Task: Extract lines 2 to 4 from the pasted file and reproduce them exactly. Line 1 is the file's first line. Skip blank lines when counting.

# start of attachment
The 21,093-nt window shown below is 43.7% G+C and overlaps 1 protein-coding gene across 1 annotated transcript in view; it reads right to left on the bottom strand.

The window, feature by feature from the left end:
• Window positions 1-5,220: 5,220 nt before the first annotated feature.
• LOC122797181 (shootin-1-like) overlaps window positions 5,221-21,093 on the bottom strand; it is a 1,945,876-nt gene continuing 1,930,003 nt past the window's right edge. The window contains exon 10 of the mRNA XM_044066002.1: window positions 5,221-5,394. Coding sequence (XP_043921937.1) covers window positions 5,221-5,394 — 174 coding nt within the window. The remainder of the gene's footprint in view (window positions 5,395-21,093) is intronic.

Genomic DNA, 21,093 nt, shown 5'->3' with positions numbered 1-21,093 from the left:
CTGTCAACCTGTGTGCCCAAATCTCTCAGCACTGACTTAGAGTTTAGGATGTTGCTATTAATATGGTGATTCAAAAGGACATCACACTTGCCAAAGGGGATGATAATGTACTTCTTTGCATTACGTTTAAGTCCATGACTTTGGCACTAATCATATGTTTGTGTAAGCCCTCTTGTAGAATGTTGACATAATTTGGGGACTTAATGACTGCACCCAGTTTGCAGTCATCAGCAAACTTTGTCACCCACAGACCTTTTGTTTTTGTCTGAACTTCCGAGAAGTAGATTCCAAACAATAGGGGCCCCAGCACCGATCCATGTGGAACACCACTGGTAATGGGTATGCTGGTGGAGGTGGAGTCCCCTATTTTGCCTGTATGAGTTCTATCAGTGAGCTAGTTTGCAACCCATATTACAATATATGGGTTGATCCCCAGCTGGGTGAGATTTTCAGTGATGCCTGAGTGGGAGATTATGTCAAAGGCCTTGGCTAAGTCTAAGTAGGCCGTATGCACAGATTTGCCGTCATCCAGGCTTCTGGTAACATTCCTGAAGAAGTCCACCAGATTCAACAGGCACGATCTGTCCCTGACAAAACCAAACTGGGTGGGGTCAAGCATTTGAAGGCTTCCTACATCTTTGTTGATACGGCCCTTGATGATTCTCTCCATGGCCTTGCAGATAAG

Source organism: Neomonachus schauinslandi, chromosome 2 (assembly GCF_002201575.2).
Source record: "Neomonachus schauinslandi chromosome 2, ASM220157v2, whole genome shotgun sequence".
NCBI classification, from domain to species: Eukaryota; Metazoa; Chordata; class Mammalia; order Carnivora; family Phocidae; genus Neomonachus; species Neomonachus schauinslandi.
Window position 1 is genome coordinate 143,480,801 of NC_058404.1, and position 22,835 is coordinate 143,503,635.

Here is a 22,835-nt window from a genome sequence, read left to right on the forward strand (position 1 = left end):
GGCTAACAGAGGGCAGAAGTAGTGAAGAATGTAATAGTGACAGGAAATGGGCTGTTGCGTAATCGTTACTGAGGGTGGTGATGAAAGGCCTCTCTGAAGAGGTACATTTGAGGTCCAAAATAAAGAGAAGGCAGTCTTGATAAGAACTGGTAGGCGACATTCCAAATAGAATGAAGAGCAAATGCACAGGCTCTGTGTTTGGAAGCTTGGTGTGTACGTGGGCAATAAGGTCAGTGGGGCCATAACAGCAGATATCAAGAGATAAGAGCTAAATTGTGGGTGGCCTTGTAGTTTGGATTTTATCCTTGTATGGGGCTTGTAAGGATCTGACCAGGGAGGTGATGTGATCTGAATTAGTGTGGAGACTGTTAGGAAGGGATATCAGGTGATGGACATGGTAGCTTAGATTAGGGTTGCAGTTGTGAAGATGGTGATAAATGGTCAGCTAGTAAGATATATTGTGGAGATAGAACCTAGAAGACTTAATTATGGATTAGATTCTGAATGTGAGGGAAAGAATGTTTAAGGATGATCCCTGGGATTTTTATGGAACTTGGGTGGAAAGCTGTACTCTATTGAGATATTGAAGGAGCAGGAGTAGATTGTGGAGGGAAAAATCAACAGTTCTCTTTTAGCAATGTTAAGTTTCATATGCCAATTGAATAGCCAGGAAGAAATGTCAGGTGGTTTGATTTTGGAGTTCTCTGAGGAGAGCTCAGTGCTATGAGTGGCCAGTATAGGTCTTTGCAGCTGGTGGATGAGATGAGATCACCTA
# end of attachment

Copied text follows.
The window, feature by feature from the left end:
• Window positions 1-5,220: 5,220 nt before the first annotated feature.
• LOC122797181 (shootin-1-like) overlaps window positions 5,221-21,093 on the bottom strand; it is a 1,945,876-nt gene continuing 1,930,003 nt past the window's right edge. The window contains exon 10 of the mRNA XM_044066002.1: window positions 5,221-5,394. Coding sequence (XP_043921937.1) covers window positions 5,221-5,394 — 174 coding nt within the window. The remainder of the gene's footprint in view (window positions 5,395-21,093) is intronic.